Wednesday, 22 April 2015

Who Killed FREEDOM?: update two: April 2015

by Christopher Draper

IN 2014 the world’s oldest radical newspaper, FREEDOM, ceased publication. In February 2015 I (with help from NV comrades) identified the culprits and causes of its destruction in a detailed critique, 'Who Killed FREEDOM?' (available on this website). If you’ve been following the thread, here’s the latest update…

1. Despite their angry responses not one member of the FREEDOM collective has had the courage to accept our challenge to come up North and publicly debate Who Killed FREEDOM? at a Manchester Bookfair.

2. Two recent FREEDOM respondents, Iain McKay and Richard Griffin, are no exceptions. Both signally failed to offer any substantive analysis of why a paper that had survived so long through such a variety of adverse circumstances should now find it impossible to continue. As the authors of an excellent analysis of the failure of alternative organisations observed:
'If we refrain from rigorous criticism for fear of upsetting our friends we can be sure our enemies will be much less restrained and when reality eventually kicks in our initiatives will continue to collapse' ('What a Way to Run a Railroad', Commedia, 1985).

The FREEDOM collective’s continuing refusal to accept responsibility or properly analyse its own failure adds insult to injury.

3. Both McKay and Griffin have nothing to say about key issues such as FREEDOM’s refusal to print criticism of Anarchist Federation intimidation or the paper’s censorship of further specified articles. Neither confronts the fundamental criticism that FREEDOM abandoned its core role of fostering open-minded anarchist debate and instead introduced a regime of simplistic, sub-Marxist rhetoric enlivened by images of masked, missile-throwing juveniles.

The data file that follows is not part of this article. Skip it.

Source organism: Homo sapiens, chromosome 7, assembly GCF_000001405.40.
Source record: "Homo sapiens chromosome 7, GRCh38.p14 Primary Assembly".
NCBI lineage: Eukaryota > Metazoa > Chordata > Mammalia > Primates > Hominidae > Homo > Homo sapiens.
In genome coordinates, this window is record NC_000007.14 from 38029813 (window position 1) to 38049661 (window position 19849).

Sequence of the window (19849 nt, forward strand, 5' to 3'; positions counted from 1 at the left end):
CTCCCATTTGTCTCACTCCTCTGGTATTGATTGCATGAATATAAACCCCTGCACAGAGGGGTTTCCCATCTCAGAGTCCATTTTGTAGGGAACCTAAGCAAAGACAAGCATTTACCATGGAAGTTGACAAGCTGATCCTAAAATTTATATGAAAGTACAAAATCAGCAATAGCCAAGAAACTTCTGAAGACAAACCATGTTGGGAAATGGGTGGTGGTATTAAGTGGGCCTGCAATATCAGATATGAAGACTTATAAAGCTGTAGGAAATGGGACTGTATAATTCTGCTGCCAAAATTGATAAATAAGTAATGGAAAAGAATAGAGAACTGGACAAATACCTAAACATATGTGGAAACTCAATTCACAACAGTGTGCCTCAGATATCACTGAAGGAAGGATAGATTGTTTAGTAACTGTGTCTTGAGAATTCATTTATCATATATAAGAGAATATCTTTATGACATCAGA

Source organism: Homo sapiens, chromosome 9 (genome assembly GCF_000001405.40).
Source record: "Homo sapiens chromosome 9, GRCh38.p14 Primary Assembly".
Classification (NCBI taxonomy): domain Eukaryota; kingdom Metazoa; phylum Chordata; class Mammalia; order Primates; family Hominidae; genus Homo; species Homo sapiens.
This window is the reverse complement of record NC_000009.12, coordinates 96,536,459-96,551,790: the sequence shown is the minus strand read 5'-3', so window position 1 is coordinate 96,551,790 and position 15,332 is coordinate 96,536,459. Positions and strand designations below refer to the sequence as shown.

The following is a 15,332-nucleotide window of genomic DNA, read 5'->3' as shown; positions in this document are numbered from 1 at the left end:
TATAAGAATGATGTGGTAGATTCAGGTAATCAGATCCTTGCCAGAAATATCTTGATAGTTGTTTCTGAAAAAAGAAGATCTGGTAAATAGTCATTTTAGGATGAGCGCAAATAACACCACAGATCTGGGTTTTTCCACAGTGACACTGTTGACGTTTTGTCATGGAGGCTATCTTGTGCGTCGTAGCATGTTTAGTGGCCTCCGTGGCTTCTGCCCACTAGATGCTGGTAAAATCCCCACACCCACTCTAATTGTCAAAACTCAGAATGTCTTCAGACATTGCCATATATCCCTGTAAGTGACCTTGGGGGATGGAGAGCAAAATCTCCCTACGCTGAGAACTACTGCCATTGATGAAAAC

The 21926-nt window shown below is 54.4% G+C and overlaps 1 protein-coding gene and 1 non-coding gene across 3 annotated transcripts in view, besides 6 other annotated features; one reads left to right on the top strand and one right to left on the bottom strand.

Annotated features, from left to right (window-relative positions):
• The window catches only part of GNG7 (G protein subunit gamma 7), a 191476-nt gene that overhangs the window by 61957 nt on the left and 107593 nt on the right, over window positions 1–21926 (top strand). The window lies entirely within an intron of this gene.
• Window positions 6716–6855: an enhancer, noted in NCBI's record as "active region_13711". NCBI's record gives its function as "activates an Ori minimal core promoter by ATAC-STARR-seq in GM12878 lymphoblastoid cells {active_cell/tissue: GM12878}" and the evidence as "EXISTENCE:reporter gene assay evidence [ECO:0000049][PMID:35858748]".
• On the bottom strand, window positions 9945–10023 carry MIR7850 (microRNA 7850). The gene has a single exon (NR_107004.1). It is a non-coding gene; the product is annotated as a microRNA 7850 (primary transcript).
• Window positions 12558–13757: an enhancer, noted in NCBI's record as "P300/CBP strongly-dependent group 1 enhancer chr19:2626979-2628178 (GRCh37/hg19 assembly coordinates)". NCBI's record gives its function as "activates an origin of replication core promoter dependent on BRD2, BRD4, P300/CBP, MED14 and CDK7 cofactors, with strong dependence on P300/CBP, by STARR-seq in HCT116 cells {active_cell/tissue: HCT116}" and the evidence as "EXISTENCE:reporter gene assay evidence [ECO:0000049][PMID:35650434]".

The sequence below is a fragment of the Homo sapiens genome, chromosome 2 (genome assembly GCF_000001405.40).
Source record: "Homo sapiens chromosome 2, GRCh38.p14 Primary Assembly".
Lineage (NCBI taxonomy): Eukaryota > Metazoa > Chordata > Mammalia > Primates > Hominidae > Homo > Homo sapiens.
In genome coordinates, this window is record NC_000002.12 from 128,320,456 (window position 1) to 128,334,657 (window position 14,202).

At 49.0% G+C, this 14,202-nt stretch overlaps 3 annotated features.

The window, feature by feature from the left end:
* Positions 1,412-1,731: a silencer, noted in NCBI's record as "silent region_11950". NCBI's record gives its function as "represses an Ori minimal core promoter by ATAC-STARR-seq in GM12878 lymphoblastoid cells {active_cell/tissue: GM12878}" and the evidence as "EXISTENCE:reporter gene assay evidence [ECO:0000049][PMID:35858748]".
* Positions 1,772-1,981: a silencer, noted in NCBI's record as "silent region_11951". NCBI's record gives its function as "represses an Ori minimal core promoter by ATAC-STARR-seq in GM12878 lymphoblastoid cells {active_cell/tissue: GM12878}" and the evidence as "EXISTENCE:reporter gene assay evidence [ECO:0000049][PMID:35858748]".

4. When McKay claims FREEDOM from “the 1880’s until the 1940’s was always a class-struggle journal” he exemplifies his limited understanding of the FREEDOM tradition perhaps best illustrated by an example that appears in FREEDOM’s centenary edition, published in October 1986.  When Tom Keell, the paper’s editor in 1919 heard that anarchist William Charles Owen had returned to England he asked him to write for FREEDOM.  As Owen had grown sceptical of the merits of communism he wrote back pointing out that as an Individualist he thought his writings might not suit the readers of an Anarchist Communist paper, 'but on being told we were Anarchists first and foremost, he consented'. That is the point, for 115 years FREEDOM was 'Anarchist first and foremost'.  From 2001, in the words of editor Simon Saunders, FREEDOM 'enforced a strict class first line'

5. Griffin claims his contributions to FREEDOM on 'gardening, architecture, skateboarding etc' lacked class analysis and still got published.  Sadly he failed to draw the obvious conclusion that he served the collective as a 'useful idiot'.  His offerings challenged nobody, he had and apparently still has, nothing to say about the collective’s censorship or abusive treatment of critical contributors.  His sycophantic attitude is embarrassingly obvious from his pat on the back to Comrade McKay,  'Well said Iain, couldn’t have put it better myself'

6. It is apparent to impartial observers that Iain McKay and Simon Saunders, assisted by cabin boy Griffin are better suited to sailing off into the sunset under the 'Black Flag' of vicious old sea-dog, Captain Meltzer (deceased) who never let facts get in the way of a good story.  It is to my profound regret that before doing so they first drove the graceful old flagship FREEDOM onto the rocks.